Published on January 16th, 2013 | by My Truong2
Don’t Break the Bank – Small Business Financing Made Easy
So you want to be an entrepreneur? Or are you looking to fund your existing small business? You’ve come to the right place. Let’s take a look at 5 options for small business financing made easy:
1. Personal Funding
The first and most obvious way to finance your business is to pay for it out of your own pocket. Undoubtedly, as you were planning to embark on this exciting new adventure, you’ve started putting some money aside, whether it be in your various bank accounts or under your mattress (hopefully the former), while waiting for the opportune moment. For many, this is how your business got started and you may have reached the end of your kitty and need some more options. Read on…
2. Friends & Family
Another relatively easy way to get your small business financed (depending on your relationship with your Aunt Harriet) is to ask the people close to you to invest. Family members and close friends are often happy to lend money to help a personal acquaintance in need, especially when you add in the excitement of launching a new company, with very little hassle or legal wrangling. Our very own CEO and founder, Janine Popick used this method to get VerticalResponse funded!
The downside that comes from mixing business with personal relationships, is it can cause a strain later, especially if results are less than stellar, so always keep it professional and honor the investments your friends and family make. Make sure they’re first on the list to get paid when you start to take money out of the business.
If you’ve got a creative idea and don’t want to go the traditional small business financing route, check out Kickstarter. Kickstarter is a funding platform for creative projects that covers everything from films, games, and music to art, design, and technology. Kickstarter is full of ambitious, innovative, and imaginative projects that are brought to life through the direct support of others.
According to Kickstarter, since their launch on April 28, 2009, over $350 million has been pledged by more than 2.5 million people, funding more than 30,000 creative projects! That’s a lot of moolah for a small business!
Kickstarter says, “Each project is independently created and crafted by the person behind it. The filmmakers, musicians, artists, and designers you see on Kickstarter have complete control and responsibility over their projects. They spend weeks building their project pages, shooting their videos, and brainstorming what rewards to offer backers. When they’re ready, creators launch their project and share it with their community. Every project creator sets their project’s funding goal and deadline. If people like the project, they can pledge money to make it happen. If the project succeeds in reaching its funding goal, all backers’ credit cards are charged when time expires. If the project falls short, no one is charged. Funding on Kickstarter is all-or-nothing.” And, if your project gets funded, Kickstarter applies a 5% fee to the funds collected.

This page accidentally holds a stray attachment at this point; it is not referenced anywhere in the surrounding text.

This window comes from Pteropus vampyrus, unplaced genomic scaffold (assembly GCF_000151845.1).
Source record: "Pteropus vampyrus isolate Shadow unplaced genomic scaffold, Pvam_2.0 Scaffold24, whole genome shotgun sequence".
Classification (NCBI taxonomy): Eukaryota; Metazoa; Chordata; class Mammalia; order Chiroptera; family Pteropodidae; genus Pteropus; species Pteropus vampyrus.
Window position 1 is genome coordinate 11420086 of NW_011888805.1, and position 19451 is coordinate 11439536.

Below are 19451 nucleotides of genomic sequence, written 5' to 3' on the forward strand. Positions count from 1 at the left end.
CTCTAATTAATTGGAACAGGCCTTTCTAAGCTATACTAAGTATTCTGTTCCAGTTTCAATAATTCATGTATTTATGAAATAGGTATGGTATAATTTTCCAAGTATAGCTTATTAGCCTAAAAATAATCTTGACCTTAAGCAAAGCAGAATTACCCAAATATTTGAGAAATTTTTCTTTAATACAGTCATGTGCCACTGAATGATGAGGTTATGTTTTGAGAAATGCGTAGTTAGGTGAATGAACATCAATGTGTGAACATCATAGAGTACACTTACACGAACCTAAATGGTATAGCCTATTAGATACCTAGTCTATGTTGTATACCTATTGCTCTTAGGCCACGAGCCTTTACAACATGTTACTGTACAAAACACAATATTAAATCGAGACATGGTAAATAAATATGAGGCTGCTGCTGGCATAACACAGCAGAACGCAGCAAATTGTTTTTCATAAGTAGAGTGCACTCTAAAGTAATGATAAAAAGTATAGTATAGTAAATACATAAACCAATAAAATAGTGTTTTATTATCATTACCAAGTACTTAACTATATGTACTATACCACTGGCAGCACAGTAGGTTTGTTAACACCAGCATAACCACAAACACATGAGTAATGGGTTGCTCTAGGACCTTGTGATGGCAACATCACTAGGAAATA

4. Debt Financing
This is how the vast majority of small businesses get funded; simply by taking a loan at the bank. If your cash flow, credit history and business plan are up to par, banks will provide you with funds or a line of credit, along with a reimbursement schedule and interest rate. You can choose between 2 types of loans: secured, in which you’ll need to give up a deposit (in form of personal, commercial or residential property) in exchange for the funds; or unsecured, where no collateral is required, but the amount of capital will be smaller than for a secured one.
The advantages of this method are 1) interests are often tax deductible and 2) the bank won’t look to tell you how to run your company. On the other hand, having such a potentially high debt might discourage other investors to provide you with additional funds, so there’s a fine line to walk here.
5. Government Loans
Governments around the world are making a big push to help entrepreneurs start their ventures. The economy is still recovering, but start-ups and small businesses hold the key to providing it with the jolt it desperately needs by creating new jobs and generating revenue. In the US, the Small Business Administration (SBA) is in charge of raising capital from local lending partners to help kick-start nascent companies. To take advantage of these funds, entrepreneurs need to meet certain minimum criteria and provide financial details for both themselves and their start-up (loan request amount, collateral details, business and personal statements…) while facing an ever-growing competition from the other new business owners on the market. There’s plenty of cash to be loaned though, as in the past 10 years, the SBA has provided nearly 435,000 new businesses with over $94.6 billion total (source: Go4Funding).
Personal acquaintances, financial institutions and even online fund crowdsourcing can all be excellent paths for small business financing.
Have you taken advantage of any of these methods to finance your small business, or found others? Share away!
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